To Drive Viewing, Remember Diversity

With the breadth and depth of media options available to consumers, it’s not surprising that U.S. households are increasing their overall daily media consumption. Multicultural viewers — and African-American viewers in particular — are at the forefront of that consumption, according to Nielsen’s most recent Total Audience Report.

Between first-quarter 2015 and Q1 of this year, TV households increased their total daily media consumption (via smartphones, Internet on PCs, terrestrial radio and live TV) by one hour, to 10 hours and 39 minutes. As a group, African-Americans were the most voracious media consumers, increasing their total consumption of such media by one hour and 13 minutes during the period to more than 13 hours a day, according to Nielsen.

Much has been made of the consistent drop in live TV viewing hours over the past few years, and while overall live viewing hours dropped by three minutes across all viewers year-to-year, African-American viewing actually increased by one minute on a year-to-year basis, according to the report. Live TV viewing also represents more than half of all daily media consumption by African-Americans, according to Nielsen.

Why is this relevant? It would behoove content creators and distributors looking to create the next big TV hit to consider creating more programming targeting the audience that’s most likely to seek out content on various distribution platforms. A good portion of those viewers and users would most likely be young and multicultural consumers who like to see their images and stories reflected on the screens they’re spending a lot of time with.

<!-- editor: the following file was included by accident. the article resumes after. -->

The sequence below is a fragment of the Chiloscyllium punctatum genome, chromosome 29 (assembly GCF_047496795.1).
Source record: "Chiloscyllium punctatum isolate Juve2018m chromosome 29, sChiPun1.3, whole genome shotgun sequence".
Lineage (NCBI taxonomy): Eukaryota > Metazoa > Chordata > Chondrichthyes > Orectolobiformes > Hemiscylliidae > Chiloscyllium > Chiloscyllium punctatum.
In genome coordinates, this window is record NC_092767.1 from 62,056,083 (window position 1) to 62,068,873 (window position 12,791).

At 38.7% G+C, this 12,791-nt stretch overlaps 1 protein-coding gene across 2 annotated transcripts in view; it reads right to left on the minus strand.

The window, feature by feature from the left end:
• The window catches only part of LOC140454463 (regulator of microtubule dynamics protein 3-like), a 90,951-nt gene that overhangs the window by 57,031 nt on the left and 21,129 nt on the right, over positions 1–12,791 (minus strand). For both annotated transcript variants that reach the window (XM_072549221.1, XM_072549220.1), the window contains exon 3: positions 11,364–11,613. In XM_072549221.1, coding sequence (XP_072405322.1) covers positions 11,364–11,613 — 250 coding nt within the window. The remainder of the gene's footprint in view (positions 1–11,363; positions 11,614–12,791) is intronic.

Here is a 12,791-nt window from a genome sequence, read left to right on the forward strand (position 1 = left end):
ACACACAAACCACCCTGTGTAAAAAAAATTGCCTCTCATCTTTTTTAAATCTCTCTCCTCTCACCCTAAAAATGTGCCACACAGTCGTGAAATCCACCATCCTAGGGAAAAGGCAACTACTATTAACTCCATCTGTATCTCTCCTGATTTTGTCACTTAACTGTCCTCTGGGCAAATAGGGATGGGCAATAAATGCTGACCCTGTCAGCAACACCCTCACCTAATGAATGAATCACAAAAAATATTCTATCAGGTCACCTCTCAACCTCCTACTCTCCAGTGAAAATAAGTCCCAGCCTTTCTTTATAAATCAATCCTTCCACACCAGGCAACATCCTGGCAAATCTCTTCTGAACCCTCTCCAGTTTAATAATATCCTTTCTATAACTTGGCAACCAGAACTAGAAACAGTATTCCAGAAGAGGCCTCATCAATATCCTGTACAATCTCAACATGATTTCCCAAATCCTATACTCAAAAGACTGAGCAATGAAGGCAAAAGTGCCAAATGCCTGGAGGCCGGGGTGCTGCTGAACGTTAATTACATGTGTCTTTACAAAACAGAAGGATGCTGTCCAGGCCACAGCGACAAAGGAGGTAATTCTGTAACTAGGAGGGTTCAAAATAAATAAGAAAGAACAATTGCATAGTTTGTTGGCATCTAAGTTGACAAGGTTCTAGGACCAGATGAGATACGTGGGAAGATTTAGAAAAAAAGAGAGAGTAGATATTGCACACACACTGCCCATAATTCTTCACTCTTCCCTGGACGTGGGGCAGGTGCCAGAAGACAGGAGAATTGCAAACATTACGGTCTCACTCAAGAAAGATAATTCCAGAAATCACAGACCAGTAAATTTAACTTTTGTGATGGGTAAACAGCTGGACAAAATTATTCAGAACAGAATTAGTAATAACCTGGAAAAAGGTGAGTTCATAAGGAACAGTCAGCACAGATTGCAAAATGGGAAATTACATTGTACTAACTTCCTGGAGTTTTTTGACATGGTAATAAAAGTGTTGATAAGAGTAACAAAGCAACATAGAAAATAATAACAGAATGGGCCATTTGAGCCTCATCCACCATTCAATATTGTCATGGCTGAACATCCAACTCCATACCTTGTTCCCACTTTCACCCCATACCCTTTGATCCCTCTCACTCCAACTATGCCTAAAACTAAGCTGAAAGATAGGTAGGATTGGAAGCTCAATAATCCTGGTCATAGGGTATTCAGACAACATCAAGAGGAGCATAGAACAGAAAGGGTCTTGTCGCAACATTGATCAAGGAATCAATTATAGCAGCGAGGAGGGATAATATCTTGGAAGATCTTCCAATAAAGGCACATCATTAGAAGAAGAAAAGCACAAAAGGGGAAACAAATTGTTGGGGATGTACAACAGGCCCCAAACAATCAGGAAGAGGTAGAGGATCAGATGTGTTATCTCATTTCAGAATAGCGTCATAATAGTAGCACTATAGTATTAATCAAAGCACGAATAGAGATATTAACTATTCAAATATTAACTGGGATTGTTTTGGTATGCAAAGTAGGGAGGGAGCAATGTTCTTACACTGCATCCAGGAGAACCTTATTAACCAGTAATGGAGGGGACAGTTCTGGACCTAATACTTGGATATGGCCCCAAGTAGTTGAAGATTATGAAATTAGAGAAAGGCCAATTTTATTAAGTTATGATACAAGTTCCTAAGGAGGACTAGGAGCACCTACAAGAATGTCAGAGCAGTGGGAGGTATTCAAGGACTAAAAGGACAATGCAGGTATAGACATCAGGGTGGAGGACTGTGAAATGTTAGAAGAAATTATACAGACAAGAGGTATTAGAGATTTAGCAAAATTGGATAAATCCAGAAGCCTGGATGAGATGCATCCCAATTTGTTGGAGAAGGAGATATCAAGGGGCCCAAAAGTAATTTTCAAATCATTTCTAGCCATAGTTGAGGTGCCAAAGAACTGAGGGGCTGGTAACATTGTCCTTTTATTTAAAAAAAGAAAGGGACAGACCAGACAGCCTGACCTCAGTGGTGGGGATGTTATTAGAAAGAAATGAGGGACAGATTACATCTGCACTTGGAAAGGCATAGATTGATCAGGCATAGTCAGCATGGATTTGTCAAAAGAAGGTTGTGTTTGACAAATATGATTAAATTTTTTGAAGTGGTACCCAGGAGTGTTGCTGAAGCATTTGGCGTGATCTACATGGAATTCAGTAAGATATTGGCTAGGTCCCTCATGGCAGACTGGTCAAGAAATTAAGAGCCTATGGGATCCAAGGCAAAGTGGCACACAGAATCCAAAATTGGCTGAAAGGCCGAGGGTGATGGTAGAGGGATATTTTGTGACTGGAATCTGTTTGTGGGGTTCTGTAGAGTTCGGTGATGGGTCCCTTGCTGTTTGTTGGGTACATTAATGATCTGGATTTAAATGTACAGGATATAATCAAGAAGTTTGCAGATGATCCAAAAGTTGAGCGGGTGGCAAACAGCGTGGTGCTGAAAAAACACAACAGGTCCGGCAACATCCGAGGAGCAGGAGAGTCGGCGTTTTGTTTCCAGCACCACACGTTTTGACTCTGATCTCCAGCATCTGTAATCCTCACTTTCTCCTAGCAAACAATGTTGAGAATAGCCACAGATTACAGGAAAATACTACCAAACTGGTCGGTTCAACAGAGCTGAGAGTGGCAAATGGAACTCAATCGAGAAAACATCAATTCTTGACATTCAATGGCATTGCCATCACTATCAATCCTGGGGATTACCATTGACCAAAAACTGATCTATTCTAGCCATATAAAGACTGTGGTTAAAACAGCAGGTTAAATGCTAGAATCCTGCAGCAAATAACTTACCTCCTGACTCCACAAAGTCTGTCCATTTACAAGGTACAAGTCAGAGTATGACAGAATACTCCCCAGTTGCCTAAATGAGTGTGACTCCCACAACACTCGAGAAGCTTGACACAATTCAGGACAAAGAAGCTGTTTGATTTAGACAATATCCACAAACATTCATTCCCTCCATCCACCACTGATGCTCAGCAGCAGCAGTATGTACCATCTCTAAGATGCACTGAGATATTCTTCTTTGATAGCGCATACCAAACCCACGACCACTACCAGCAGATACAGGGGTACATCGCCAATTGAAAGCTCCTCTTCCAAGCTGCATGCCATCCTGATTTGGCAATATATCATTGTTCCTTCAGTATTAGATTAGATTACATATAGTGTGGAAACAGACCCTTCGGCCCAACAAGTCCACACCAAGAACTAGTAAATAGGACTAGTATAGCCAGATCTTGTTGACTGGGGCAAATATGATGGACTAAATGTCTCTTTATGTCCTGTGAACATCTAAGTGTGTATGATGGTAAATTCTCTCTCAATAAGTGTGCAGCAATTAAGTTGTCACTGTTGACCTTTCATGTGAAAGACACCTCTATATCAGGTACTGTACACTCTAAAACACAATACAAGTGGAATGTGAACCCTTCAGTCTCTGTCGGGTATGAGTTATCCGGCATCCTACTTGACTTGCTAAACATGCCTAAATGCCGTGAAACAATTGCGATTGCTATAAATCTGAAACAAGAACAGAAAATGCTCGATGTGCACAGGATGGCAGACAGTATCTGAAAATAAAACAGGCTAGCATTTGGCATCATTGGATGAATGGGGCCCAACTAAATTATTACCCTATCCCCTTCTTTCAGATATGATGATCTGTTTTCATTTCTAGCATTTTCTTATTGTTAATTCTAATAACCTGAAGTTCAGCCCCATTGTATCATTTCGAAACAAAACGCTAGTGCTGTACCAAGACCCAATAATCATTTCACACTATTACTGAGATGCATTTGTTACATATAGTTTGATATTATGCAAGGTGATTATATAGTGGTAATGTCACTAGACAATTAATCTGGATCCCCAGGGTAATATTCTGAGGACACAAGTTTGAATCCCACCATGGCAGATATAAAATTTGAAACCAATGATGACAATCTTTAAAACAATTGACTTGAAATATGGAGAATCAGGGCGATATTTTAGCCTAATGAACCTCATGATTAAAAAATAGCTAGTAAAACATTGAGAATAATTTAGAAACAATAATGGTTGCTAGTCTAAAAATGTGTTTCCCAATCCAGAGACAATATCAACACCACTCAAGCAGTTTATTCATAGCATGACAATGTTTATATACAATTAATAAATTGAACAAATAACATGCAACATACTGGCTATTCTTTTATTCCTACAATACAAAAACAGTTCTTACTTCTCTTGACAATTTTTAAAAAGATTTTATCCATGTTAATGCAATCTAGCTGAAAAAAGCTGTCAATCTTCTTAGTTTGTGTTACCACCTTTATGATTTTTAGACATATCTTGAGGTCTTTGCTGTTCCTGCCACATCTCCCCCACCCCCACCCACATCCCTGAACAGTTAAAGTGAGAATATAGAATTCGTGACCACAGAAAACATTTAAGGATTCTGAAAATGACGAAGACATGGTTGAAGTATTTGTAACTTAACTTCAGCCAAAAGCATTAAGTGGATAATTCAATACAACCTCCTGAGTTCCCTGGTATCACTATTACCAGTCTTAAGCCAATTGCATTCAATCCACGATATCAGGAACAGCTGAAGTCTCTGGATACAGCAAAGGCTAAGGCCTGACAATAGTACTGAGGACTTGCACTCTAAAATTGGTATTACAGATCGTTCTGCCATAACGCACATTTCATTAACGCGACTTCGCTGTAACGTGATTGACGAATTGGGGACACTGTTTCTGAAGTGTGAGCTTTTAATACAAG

As the Horowitz Associates State of Cable and Digital Media Multicultural 2016 report confirmed, 64% of African- American viewers, 57% of Hispanic viewers and 50% of Asian-American viewers said content that keeps diverse audiences connected to their respective cultures drives their overall viewing decisions.

R. Thomas Umstead

R. Thomas Umstead serves as senior content producer, programming for Multichannel News, Broadcasting + Cable and Next TV. During his more than 30-year career as a print and online journalist, Umstead has written articles on a variety of subjects ranging from TV technology, marketing and sports production to content distribution and development. He has provided expert commentary on television issues and trends for such TV, print, radio and streaming outlets as Fox News, CNBC, the Today show, USA Today, The New York Times and National Public Radio. Umstead has also filmed, produced and edited more than 100 original video interviews, profiles and news reports featuring key cable television executives as well as entertainers and celebrity personalities.